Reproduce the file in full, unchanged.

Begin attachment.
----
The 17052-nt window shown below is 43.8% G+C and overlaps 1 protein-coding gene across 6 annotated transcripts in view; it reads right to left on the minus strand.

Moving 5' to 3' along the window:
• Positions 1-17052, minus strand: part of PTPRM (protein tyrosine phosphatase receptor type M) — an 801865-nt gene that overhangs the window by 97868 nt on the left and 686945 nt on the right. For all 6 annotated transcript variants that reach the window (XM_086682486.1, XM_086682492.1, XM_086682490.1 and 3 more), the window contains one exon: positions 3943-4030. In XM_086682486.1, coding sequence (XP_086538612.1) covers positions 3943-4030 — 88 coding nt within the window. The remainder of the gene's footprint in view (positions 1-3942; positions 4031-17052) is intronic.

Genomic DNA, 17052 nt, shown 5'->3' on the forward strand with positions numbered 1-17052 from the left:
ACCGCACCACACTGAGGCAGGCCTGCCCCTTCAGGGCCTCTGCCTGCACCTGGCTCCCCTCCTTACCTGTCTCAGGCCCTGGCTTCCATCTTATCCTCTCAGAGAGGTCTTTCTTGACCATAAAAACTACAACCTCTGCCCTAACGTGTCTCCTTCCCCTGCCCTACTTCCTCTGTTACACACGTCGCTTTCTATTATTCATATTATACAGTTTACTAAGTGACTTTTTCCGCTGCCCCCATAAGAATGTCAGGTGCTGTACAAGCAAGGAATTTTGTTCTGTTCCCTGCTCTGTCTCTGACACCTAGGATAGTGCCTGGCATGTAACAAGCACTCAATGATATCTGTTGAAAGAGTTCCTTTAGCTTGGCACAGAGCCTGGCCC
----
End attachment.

The 17052-nt window shown below is 43.8% G+C and overlaps 1 protein-coding gene across 6 annotated transcripts in view; it reads right to left on the minus strand.

Moving 5' to 3' along the window:
• Positions 1-17052, minus strand: part of PTPRM (protein tyrosine phosphatase receptor type M) — an 801865-nt gene that overhangs the window by 97868 nt on the left and 686945 nt on the right. For all 6 annotated transcript variants that reach the window (XM_086682486.1, XM_086682492.1, XM_086682490.1 and 3 more), the window contains one exon: positions 3943-4030. In XM_086682486.1, coding sequence (XP_086538612.1) covers positions 3943-4030 — 88 coding nt within the window. The remainder of the gene's footprint in view (positions 1-3942; positions 4031-17052) is intronic.

Genomic DNA, 17052 nt, shown 5'->3' on the forward strand with positions numbered 1-17052 from the left:
ACCGCACCACACTGAGGCAGGCCTGCCCCTTCAGGGCCTCTGCCTGCACCTGGCTCCCCTCCTTACCTGTCTCAGGCCCTGGCTTCCATCTTATCCTCTCAGAGAGGTCTTTCTTGACCATAAAAACTACAACCTCTGCCCTAACGTGTCTCCTTCCCCTGCCCTACTTCCTCTGTTACACACGTCGCTTTCTATTATTCATATTATACAGTTTACTAAGTGACTTTTTCCGCTGCCCCCATAAGAATGTCAGGTGCTGTACAAGCAAGGAATTTTGTTCTGTTCCCTGCTCTGTCTCTGACACCTAGGATAGTGCCTGGCATGTAACAAGCACTCAATGATATCTGTTGAAAGAGTTCCTTTAGCTTGGCACAGAGCCTGGCCC